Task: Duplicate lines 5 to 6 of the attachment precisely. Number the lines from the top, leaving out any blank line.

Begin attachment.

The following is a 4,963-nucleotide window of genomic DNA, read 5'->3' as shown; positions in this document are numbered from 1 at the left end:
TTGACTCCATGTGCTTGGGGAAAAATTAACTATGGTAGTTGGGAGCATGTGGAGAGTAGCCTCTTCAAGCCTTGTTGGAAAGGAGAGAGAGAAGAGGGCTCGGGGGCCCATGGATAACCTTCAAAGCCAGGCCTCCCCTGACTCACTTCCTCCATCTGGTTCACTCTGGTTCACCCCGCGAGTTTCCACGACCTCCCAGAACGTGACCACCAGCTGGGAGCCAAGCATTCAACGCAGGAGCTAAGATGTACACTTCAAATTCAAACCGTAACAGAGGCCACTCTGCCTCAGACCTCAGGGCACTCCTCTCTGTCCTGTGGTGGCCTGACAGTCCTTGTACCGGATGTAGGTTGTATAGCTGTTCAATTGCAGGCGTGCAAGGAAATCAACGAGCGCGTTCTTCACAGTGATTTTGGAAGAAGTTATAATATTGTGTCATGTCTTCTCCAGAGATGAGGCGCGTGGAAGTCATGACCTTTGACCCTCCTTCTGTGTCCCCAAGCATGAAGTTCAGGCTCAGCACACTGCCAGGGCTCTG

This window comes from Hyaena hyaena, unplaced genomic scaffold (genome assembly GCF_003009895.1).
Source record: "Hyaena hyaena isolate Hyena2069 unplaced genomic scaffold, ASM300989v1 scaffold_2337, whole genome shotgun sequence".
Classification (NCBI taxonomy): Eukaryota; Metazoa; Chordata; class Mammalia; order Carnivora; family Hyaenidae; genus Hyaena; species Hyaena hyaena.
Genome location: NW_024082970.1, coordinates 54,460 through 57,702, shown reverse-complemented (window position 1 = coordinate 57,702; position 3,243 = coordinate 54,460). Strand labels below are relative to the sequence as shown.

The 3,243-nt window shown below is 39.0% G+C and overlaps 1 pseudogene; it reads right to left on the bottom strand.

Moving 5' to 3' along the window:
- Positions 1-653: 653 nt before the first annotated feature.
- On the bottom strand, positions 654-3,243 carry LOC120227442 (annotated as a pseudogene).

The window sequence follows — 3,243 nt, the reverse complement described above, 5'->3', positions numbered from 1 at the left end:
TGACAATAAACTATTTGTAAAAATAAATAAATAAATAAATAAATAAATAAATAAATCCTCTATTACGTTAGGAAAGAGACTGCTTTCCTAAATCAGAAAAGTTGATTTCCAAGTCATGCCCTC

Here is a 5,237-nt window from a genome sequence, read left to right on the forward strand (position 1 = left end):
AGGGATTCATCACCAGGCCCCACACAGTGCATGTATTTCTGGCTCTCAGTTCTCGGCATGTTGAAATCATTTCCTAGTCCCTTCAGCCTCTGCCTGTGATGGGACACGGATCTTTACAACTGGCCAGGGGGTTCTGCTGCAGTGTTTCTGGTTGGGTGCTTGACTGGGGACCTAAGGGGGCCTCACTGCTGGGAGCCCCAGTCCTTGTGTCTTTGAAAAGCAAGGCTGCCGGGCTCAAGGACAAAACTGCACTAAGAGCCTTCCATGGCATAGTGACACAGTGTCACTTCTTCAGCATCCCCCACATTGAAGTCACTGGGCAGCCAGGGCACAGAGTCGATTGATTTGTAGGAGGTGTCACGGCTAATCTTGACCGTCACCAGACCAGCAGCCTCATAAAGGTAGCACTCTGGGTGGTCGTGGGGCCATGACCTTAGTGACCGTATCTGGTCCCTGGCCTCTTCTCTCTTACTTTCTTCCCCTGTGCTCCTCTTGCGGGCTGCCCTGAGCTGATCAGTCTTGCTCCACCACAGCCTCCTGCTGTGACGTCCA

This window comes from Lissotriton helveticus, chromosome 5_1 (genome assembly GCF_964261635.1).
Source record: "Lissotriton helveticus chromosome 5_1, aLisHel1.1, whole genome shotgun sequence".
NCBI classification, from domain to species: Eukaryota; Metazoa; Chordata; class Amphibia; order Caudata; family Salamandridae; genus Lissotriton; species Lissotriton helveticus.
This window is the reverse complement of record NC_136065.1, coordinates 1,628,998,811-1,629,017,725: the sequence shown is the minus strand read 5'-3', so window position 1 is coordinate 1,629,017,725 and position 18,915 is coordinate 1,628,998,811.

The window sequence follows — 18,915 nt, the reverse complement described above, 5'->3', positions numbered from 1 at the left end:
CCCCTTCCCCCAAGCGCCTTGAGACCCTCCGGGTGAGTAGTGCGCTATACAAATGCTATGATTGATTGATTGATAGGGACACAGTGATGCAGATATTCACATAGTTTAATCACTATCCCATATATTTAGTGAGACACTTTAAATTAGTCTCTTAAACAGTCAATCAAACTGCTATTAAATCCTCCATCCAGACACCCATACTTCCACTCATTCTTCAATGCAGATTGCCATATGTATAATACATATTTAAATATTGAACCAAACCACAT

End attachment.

Classification (NCBI taxonomy): Eukaryota; Metazoa; Chordata; class Mammalia; order Carnivora; family Hyaenidae; genus Hyaena; species Hyaena hyaena.
Genome location: NW_024082970.1, coordinates 54,460 through 57,702, shown reverse-complemented (window position 1 = coordinate 57,702; position 3,243 = coordinate 54,460). Strand labels below are relative to the sequence as shown.